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Having Regular Family Dinners Helps Protect our Kids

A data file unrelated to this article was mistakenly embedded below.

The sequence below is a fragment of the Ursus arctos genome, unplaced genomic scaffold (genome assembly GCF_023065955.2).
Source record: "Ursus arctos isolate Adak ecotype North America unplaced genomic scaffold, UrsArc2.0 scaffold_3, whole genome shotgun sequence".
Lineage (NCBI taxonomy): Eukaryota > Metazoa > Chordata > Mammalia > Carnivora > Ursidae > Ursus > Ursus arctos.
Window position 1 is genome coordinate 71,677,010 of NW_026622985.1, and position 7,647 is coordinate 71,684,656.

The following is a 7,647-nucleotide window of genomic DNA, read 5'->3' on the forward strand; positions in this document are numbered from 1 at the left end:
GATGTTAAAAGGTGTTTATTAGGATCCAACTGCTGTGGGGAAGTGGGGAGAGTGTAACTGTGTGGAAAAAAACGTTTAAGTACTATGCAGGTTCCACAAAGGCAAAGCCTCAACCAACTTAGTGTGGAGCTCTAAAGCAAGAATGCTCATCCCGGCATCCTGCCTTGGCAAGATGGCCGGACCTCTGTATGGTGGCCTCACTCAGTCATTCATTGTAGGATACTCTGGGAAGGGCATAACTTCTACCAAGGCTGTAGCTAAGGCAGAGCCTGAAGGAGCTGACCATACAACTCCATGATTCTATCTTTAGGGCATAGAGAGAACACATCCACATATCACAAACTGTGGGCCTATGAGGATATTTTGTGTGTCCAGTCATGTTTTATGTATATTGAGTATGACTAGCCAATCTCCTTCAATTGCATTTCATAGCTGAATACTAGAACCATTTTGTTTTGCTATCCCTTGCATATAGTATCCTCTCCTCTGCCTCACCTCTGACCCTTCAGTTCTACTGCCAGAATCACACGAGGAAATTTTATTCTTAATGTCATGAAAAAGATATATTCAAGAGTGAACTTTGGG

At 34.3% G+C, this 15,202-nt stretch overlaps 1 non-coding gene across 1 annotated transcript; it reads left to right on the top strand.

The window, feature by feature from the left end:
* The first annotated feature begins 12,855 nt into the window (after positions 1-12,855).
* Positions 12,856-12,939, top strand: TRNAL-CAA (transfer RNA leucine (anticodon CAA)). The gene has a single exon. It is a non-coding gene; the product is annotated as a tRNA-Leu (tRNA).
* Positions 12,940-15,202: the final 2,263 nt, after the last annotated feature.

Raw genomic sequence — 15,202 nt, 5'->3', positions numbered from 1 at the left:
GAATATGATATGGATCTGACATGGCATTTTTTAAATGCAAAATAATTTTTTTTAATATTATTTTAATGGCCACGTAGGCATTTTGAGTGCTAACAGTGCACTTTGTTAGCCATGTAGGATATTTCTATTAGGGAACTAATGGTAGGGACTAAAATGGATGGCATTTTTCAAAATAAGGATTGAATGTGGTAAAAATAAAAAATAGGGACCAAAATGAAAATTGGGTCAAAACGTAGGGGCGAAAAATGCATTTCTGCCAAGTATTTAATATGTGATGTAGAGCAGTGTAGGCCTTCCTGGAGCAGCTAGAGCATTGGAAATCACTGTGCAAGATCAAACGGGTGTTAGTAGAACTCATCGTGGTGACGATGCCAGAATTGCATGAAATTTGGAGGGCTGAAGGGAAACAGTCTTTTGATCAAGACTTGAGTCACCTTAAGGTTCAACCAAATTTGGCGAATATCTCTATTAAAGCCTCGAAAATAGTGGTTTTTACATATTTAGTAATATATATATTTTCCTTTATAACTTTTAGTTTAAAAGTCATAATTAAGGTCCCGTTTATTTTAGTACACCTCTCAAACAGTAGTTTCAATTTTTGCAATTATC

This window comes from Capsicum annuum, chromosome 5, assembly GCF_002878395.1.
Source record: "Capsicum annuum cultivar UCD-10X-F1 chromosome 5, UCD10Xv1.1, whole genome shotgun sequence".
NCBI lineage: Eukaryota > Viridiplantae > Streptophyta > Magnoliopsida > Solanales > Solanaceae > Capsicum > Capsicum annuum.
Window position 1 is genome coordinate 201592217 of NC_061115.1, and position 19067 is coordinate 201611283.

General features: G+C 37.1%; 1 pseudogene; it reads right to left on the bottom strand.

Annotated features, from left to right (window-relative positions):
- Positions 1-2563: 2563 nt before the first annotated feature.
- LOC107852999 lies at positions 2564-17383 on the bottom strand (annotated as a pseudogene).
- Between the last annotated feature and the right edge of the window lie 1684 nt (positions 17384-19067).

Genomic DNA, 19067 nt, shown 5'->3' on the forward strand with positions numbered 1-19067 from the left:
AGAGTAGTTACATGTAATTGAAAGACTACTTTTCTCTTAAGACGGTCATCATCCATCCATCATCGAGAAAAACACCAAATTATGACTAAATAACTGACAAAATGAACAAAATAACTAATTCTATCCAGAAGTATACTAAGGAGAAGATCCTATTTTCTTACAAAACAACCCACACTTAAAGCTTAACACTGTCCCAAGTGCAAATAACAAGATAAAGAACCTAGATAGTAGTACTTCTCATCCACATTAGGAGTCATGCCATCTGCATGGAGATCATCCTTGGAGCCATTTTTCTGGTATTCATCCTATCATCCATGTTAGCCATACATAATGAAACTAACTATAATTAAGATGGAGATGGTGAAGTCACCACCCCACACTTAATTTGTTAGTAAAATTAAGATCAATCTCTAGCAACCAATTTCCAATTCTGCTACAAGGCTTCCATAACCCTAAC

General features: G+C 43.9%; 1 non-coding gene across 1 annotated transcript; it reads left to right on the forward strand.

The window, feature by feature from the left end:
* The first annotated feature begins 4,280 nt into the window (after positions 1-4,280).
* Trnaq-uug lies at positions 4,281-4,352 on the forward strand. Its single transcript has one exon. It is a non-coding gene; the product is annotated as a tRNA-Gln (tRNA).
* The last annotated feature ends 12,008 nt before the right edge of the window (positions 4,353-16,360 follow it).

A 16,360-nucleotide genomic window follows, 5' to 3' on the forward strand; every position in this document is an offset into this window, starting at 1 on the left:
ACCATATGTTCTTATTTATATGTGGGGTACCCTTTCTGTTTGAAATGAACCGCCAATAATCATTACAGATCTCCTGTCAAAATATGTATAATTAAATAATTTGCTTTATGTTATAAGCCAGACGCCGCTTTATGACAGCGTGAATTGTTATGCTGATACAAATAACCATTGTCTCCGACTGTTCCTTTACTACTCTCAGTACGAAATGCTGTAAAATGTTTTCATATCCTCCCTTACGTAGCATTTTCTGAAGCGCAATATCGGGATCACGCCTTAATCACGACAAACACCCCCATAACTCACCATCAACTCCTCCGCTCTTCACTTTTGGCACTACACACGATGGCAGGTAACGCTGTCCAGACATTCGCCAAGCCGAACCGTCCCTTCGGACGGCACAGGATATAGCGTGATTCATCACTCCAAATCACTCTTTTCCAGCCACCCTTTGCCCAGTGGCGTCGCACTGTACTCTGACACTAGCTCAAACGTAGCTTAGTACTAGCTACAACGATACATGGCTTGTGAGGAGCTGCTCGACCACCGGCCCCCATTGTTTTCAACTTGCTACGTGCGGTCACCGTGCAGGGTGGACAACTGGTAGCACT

In a recent Globe and Mail article by Kat Seiniuc, Dr. Frank Elgar speaks about the reasons behind a McGill study's findings that adolescents who take part in more frequent family dinners are less prone to suffer from increased anxiety, depression, self harm, suicidal thoughts and substance-use when faced with cyberbullying, than those who took part in fewer family dinners. “Checking in with teenagers [at dinner] about their online lives can be beneficial – it gives them opportunities to talk about problems that they’re facing and ways of coping with them,” Dr. Elgar said.  PREVNet's Scientific Co-Director and a co-author, Dr. Wendy Craig, also points out that the quality of the family interaction is more important than the quantity, “It’s not just time spent, it’s about time spent focusing on one another and focusing on each other’s lives. It’s not just a catch up between events, it’s actually making a deliberate time where you come together.”  Read the full article.

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